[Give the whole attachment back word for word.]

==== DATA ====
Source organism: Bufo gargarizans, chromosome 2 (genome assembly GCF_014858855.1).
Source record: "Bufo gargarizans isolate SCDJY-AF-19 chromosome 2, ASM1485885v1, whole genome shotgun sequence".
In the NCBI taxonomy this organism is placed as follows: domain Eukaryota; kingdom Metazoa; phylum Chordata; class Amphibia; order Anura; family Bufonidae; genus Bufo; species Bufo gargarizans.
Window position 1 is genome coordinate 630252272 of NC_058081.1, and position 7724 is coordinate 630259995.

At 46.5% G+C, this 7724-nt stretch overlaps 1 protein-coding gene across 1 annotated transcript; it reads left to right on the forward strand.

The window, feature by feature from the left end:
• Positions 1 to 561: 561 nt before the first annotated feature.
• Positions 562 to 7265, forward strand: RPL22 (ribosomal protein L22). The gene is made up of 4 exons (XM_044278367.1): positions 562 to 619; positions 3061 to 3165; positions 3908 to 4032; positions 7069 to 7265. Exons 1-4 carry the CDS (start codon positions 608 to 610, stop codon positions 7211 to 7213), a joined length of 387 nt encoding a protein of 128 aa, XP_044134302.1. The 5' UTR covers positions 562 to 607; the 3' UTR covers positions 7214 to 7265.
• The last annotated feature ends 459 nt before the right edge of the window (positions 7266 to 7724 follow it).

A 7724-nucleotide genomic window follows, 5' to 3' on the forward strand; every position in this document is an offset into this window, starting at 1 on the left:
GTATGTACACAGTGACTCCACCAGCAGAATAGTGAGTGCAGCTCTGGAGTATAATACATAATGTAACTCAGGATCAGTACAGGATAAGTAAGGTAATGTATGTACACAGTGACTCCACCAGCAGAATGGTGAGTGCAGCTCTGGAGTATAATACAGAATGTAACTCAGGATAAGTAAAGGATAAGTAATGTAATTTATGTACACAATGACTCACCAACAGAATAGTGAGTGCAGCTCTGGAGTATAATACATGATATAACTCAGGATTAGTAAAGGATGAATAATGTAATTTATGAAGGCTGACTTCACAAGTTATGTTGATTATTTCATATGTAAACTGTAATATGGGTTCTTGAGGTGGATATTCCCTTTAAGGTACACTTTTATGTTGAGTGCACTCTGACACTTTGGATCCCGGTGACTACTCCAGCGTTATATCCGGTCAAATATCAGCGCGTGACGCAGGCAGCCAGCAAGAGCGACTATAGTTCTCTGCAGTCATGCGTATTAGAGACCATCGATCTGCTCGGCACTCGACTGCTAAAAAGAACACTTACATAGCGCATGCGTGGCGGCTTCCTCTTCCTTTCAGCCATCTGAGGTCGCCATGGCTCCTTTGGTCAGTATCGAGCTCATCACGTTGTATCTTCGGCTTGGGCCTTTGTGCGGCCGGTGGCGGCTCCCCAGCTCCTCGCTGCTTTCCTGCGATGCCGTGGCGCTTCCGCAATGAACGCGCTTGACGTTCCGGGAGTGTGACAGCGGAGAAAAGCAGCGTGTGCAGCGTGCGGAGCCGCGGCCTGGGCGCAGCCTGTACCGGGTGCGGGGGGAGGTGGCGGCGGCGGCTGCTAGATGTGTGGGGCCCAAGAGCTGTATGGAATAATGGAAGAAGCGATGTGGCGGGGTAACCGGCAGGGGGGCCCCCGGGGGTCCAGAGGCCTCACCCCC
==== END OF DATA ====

Source organism: Bufo gargarizans, chromosome 2 (genome assembly GCF_014858855.1).
Source record: "Bufo gargarizans isolate SCDJY-AF-19 chromosome 2, ASM1485885v1, whole genome shotgun sequence".
In the NCBI taxonomy this organism is placed as follows: domain Eukaryota; kingdom Metazoa; phylum Chordata; class Amphibia; order Anura; family Bufonidae; genus Bufo; species Bufo gargarizans.
Window position 1 is genome coordinate 630252272 of NC_058081.1, and position 7724 is coordinate 630259995.

At 46.5% G+C, this 7724-nt stretch overlaps 1 protein-coding gene across 1 annotated transcript; it reads left to right on the forward strand.

The window, feature by feature from the left end:
• Positions 1 to 561: 561 nt before the first annotated feature.
• Positions 562 to 7265, forward strand: RPL22 (ribosomal protein L22). The gene is made up of 4 exons (XM_044278367.1): positions 562 to 619; positions 3061 to 3165; positions 3908 to 4032; positions 7069 to 7265. Exons 1-4 carry the CDS (start codon positions 608 to 610, stop codon positions 7211 to 7213), a joined length of 387 nt encoding a protein of 128 aa, XP_044134302.1. The 5' UTR covers positions 562 to 607; the 3' UTR covers positions 7214 to 7265.
• The last annotated feature ends 459 nt before the right edge of the window (positions 7266 to 7724 follow it).

A 7724-nucleotide genomic window follows, 5' to 3' on the forward strand; every position in this document is an offset into this window, starting at 1 on the left:
GTATGTACACAGTGACTCCACCAGCAGAATAGTGAGTGCAGCTCTGGAGTATAATACATAATGTAACTCAGGATCAGTACAGGATAAGTAAGGTAATGTATGTACACAGTGACTCCACCAGCAGAATGGTGAGTGCAGCTCTGGAGTATAATACAGAATGTAACTCAGGATAAGTAAAGGATAAGTAATGTAATTTATGTACACAATGACTCACCAACAGAATAGTGAGTGCAGCTCTGGAGTATAATACATGATATAACTCAGGATTAGTAAAGGATGAATAATGTAATTTATGAAGGCTGACTTCACAAGTTATGTTGATTATTTCATATGTAAACTGTAATATGGGTTCTTGAGGTGGATATTCCCTTTAAGGTACACTTTTATGTTGAGTGCACTCTGACACTTTGGATCCCGGTGACTACTCCAGCGTTATATCCGGTCAAATATCAGCGCGTGACGCAGGCAGCCAGCAAGAGCGACTATAGTTCTCTGCAGTCATGCGTATTAGAGACCATCGATCTGCTCGGCACTCGACTGCTAAAAAGAACACTTACATAGCGCATGCGTGGCGGCTTCCTCTTCCTTTCAGCCATCTGAGGTCGCCATGGCTCCTTTGGTCAGTATCGAGCTCATCACGTTGTATCTTCGGCTTGGGCCTTTGTGCGGCCGGTGGCGGCTCCCCAGCTCCTCGCTGCTTTCCTGCGATGCCGTGGCGCTTCCGCAATGAACGCGCTTGACGTTCCGGGAGTGTGACAGCGGAGAAAAGCAGCGTGTGCAGCGTGCGGAGCCGCGGCCTGGGCGCAGCCTGTACCGGGTGCGGGGGGAGGTGGCGGCGGCGGCTGCTAGATGTGTGGGGCCCAAGAGCTGTATGGAATAATGGAAGAAGCGATGTGGCGGGGTAACCGGCAGGGGGGCCCCCGGGGGTCCAGAGGCCTCACCCCC